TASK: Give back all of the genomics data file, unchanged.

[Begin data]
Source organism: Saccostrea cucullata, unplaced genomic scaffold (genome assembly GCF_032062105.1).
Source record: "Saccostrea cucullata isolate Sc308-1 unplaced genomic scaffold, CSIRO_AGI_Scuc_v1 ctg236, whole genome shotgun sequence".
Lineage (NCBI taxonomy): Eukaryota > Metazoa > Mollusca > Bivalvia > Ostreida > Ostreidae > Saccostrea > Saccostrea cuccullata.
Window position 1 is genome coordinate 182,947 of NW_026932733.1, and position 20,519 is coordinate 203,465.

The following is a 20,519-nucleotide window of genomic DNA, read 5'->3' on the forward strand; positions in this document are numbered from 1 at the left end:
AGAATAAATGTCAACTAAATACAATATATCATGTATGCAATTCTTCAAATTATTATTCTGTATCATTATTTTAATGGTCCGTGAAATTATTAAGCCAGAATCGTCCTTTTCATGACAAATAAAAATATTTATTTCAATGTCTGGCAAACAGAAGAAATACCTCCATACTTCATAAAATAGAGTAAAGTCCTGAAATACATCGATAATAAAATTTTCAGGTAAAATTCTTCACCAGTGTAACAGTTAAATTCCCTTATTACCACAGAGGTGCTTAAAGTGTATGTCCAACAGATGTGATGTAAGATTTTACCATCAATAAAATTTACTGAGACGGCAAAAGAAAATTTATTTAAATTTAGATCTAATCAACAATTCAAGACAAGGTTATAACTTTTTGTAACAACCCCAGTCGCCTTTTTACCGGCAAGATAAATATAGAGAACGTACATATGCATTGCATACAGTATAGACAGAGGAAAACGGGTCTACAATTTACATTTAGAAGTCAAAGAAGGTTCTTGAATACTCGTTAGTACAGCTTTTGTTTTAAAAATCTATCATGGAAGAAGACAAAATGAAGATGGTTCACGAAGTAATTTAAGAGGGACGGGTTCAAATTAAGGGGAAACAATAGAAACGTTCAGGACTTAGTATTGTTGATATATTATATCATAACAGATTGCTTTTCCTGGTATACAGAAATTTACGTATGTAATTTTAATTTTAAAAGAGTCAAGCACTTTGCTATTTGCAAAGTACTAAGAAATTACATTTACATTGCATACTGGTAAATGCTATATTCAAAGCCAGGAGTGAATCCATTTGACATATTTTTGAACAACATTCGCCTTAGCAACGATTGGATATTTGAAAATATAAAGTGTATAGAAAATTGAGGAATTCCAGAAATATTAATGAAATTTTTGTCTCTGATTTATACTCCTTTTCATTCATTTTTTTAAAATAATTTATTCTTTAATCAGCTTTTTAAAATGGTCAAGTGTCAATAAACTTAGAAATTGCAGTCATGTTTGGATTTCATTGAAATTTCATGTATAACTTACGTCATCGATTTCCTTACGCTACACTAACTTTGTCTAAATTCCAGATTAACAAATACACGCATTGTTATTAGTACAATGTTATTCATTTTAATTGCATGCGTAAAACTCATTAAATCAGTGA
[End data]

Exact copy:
Source organism: Saccostrea cucullata, unplaced genomic scaffold (genome assembly GCF_032062105.1).
Source record: "Saccostrea cucullata isolate Sc308-1 unplaced genomic scaffold, CSIRO_AGI_Scuc_v1 ctg236, whole genome shotgun sequence".
Lineage (NCBI taxonomy): Eukaryota > Metazoa > Mollusca > Bivalvia > Ostreida > Ostreidae > Saccostrea > Saccostrea cuccullata.
Window position 1 is genome coordinate 182,947 of NW_026932733.1, and position 20,519 is coordinate 203,465.

The following is a 20,519-nucleotide window of genomic DNA, read 5'->3' on the forward strand; positions in this document are numbered from 1 at the left end:
AGAATAAATGTCAACTAAATACAATATATCATGTATGCAATTCTTCAAATTATTATTCTGTATCATTATTTTAATGGTCCGTGAAATTATTAAGCCAGAATCGTCCTTTTCATGACAAATAAAAATATTTATTTCAATGTCTGGCAAACAGAAGAAATACCTCCATACTTCATAAAATAGAGTAAAGTCCTGAAATACATCGATAATAAAATTTTCAGGTAAAATTCTTCACCAGTGTAACAGTTAAATTCCCTTATTACCACAGAGGTGCTTAAAGTGTATGTCCAACAGATGTGATGTAAGATTTTACCATCAATAAAATTTACTGAGACGGCAAAAGAAAATTTATTTAAATTTAGATCTAATCAACAATTCAAGACAAGGTTATAACTTTTTGTAACAACCCCAGTCGCCTTTTTACCGGCAAGATAAATATAGAGAACGTACATATGCATTGCATACAGTATAGACAGAGGAAAACGGGTCTACAATTTACATTTAGAAGTCAAAGAAGGTTCTTGAATACTCGTTAGTACAGCTTTTGTTTTAAAAATCTATCATGGAAGAAGACAAAATGAAGATGGTTCACGAAGTAATTTAAGAGGGACGGGTTCAAATTAAGGGGAAACAATAGAAACGTTCAGGACTTAGTATTGTTGATATATTATATCATAACAGATTGCTTTTCCTGGTATACAGAAATTTACGTATGTAATTTTAATTTTAAAAGAGTCAAGCACTTTGCTATTTGCAAAGTACTAAGAAATTACATTTACATTGCATACTGGTAAATGCTATATTCAAAGCCAGGAGTGAATCCATTTGACATATTTTTGAACAACATTCGCCTTAGCAACGATTGGATATTTGAAAATATAAAGTGTATAGAAAATTGAGGAATTCCAGAAATATTAATGAAATTTTTGTCTCTGATTTATACTCCTTTTCATTCATTTTTTTAAAATAATTTATTCTTTAATCAGCTTTTTAAAATGGTCAAGTGTCAATAAACTTAGAAATTGCAGTCATGTTTGGATTTCATTGAAATTTCATGTATAACTTACGTCATCGATTTCCTTACGCTACACTAACTTTGTCTAAATTCCAGATTAACAAATACACGCATTGTTATTAGTACAATGTTATTCATTTTAATTGCATGCGTAAAACTCATTAAATCAGTGA